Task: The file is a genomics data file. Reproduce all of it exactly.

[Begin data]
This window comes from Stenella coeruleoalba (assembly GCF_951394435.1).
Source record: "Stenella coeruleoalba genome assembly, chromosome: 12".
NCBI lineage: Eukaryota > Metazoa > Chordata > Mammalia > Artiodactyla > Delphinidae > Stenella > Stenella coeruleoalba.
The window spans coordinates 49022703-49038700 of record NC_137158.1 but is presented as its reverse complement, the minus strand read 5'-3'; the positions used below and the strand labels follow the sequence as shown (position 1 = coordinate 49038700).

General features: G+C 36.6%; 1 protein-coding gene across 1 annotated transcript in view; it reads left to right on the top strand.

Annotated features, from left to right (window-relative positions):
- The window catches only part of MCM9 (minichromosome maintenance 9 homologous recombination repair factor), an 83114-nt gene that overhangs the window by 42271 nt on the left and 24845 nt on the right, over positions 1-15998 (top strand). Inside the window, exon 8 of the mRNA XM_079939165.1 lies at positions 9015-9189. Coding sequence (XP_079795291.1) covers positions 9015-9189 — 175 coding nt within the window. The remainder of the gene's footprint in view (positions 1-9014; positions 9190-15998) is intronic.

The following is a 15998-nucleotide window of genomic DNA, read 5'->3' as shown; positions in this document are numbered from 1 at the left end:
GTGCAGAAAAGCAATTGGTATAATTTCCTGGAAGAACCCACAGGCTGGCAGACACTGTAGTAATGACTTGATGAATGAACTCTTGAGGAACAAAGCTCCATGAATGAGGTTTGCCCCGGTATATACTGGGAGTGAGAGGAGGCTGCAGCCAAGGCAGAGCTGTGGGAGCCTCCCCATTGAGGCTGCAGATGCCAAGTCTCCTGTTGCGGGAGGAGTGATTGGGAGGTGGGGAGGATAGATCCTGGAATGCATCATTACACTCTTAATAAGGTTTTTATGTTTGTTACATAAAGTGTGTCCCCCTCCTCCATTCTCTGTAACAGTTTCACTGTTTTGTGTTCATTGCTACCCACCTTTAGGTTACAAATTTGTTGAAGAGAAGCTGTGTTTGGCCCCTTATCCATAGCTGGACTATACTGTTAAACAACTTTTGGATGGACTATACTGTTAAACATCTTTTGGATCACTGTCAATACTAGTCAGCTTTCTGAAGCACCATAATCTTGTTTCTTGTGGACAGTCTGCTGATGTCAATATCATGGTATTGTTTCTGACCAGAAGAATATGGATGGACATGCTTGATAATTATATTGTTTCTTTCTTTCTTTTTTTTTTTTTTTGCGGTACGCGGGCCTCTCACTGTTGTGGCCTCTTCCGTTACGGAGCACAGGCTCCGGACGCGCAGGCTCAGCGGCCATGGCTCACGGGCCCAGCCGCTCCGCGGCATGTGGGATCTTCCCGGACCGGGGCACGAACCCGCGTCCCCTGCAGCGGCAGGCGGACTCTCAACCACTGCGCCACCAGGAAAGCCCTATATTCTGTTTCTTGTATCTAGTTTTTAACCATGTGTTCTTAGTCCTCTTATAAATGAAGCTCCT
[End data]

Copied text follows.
This window comes from Stenella coeruleoalba (assembly GCF_951394435.1).
Source record: "Stenella coeruleoalba genome assembly, chromosome: 12".
NCBI lineage: Eukaryota > Metazoa > Chordata > Mammalia > Artiodactyla > Delphinidae > Stenella > Stenella coeruleoalba.
The window spans coordinates 49022703-49038700 of record NC_137158.1 but is presented as its reverse complement, the minus strand read 5'-3'; the positions used below and the strand labels follow the sequence as shown (position 1 = coordinate 49038700).

General features: G+C 36.6%; 1 protein-coding gene across 1 annotated transcript in view; it reads left to right on the top strand.

Annotated features, from left to right (window-relative positions):
- The window catches only part of MCM9 (minichromosome maintenance 9 homologous recombination repair factor), an 83114-nt gene that overhangs the window by 42271 nt on the left and 24845 nt on the right, over positions 1-15998 (top strand). Inside the window, exon 8 of the mRNA XM_079939165.1 lies at positions 9015-9189. Coding sequence (XP_079795291.1) covers positions 9015-9189 — 175 coding nt within the window. The remainder of the gene's footprint in view (positions 1-9014; positions 9190-15998) is intronic.

The following is a 15998-nucleotide window of genomic DNA, read 5'->3' as shown; positions in this document are numbered from 1 at the left end:
GTGCAGAAAAGCAATTGGTATAATTTCCTGGAAGAACCCACAGGCTGGCAGACACTGTAGTAATGACTTGATGAATGAACTCTTGAGGAACAAAGCTCCATGAATGAGGTTTGCCCCGGTATATACTGGGAGTGAGAGGAGGCTGCAGCCAAGGCAGAGCTGTGGGAGCCTCCCCATTGAGGCTGCAGATGCCAAGTCTCCTGTTGCGGGAGGAGTGATTGGGAGGTGGGGAGGATAGATCCTGGAATGCATCATTACACTCTTAATAAGGTTTTTATGTTTGTTACATAAAGTGTGTCCCCCTCCTCCATTCTCTGTAACAGTTTCACTGTTTTGTGTTCATTGCTACCCACCTTTAGGTTACAAATTTGTTGAAGAGAAGCTGTGTTTGGCCCCTTATCCATAGCTGGACTATACTGTTAAACAACTTTTGGATGGACTATACTGTTAAACATCTTTTGGATCACTGTCAATACTAGTCAGCTTTCTGAAGCACCATAATCTTGTTTCTTGTGGACAGTCTGCTGATGTCAATATCATGGTATTGTTTCTGACCAGAAGAATATGGATGGACATGCTTGATAATTATATTGTTTCTTTCTTTCTTTTTTTTTTTTTTTGCGGTACGCGGGCCTCTCACTGTTGTGGCCTCTTCCGTTACGGAGCACAGGCTCCGGACGCGCAGGCTCAGCGGCCATGGCTCACGGGCCCAGCCGCTCCGCGGCATGTGGGATCTTCCCGGACCGGGGCACGAACCCGCGTCCCCTGCAGCGGCAGGCGGACTCTCAACCACTGCGCCACCAGGAAAGCCCTATATTCTGTTTCTTGTATCTAGTTTTTAACCATGTGTTCTTAGTCCTCTTATAAATGAAGCTCCT